Warning Tick Infested Area

It has been said in the past that Lyme is hard to catch and easy to treat. Not so.

The black-legged tick can be found almost anywhere and everywhere in areas where they’ve spread. Ticks can now be found in one’s own back yard. Lyme is a worldwide problem as they have even found antibodies to Lyme in penguins from the Antarctic.

Migratory birds transport ticks and parachute them into new areas with deer and other mammals acting as their taxi helping to expand their territory.

It has been said in the past that there are no ticks in winter — not so. Whenever the temperature is above 4C, ticks can be questing for their next blood meal. Some people have noted the black-legged tick will quest if the ambient temp is above 0C and there is no snow cover. Climate change can be said to be part of this problem.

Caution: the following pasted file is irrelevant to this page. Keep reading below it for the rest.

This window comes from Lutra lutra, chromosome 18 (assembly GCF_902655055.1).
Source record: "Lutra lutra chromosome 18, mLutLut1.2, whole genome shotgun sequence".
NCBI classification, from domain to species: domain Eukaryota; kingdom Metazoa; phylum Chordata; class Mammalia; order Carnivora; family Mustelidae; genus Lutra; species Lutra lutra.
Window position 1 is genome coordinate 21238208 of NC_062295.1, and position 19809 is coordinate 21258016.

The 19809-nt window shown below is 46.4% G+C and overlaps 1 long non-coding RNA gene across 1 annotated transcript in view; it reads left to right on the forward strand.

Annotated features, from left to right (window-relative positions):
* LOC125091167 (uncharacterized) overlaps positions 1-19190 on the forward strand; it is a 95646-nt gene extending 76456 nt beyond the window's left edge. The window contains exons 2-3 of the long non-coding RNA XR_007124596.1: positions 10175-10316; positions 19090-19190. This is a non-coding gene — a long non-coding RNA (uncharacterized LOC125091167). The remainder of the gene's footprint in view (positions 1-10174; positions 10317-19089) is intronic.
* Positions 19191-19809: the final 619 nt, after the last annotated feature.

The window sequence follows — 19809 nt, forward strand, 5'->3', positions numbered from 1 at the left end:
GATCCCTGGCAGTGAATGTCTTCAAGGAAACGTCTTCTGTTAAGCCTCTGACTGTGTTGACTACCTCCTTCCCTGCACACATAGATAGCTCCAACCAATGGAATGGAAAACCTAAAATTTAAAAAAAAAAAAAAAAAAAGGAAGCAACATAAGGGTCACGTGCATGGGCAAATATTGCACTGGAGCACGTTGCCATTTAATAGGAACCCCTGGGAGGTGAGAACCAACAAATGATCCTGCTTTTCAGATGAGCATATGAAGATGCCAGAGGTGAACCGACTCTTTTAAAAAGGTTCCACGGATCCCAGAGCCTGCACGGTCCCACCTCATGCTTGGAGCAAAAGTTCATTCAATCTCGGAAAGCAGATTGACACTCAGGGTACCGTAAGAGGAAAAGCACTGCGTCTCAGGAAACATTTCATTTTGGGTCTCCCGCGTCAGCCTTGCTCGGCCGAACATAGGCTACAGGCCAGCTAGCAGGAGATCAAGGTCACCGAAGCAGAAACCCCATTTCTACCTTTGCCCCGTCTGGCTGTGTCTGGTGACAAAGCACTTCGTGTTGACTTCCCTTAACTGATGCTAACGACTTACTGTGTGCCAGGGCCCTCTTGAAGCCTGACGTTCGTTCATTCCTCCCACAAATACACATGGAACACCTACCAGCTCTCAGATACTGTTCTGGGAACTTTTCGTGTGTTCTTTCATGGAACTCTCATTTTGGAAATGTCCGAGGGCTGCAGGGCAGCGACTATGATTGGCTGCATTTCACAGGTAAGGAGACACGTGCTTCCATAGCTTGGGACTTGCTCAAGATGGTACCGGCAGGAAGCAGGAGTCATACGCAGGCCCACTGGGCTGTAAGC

Ticks and the diseases that carry are a year-round problem.

It has been said that it takes 36 to 48 hours for Lyme bacteria to be transmitted once the tick attaches. There are many variables and it has been shown in some cases that transmission can happen within a few hours. The truth is minimum attachment time for disease transmission in humans is unknown. Some diseases ticks carry, such as Powassan virus, can transmit in as little as 15 minutes.

It is important to treat tick-borne diseases early. The two-pill treatment available from your pharmacy or 21-day treatment you may get from your doctor may be insufficient. Chronic infection can happen. You can even get multiple infections from multiple ticks.

There is no universally accepted test for Lyme disease. A negative test may not mean you do not have Lyme. Current tests are designed to reduce false positives at the cost of more false negatives. Lyme is a clinical diagnosis that can be supported by testing but it is not always necessary.

Diagnostics is a process of elimination in many cases. If it is unknown what your health concern is then Lyme should be considered.

Education is key to eradicating this disease.

By: Brenda Sterling-Goodwin is a local Lyme-awareness activist.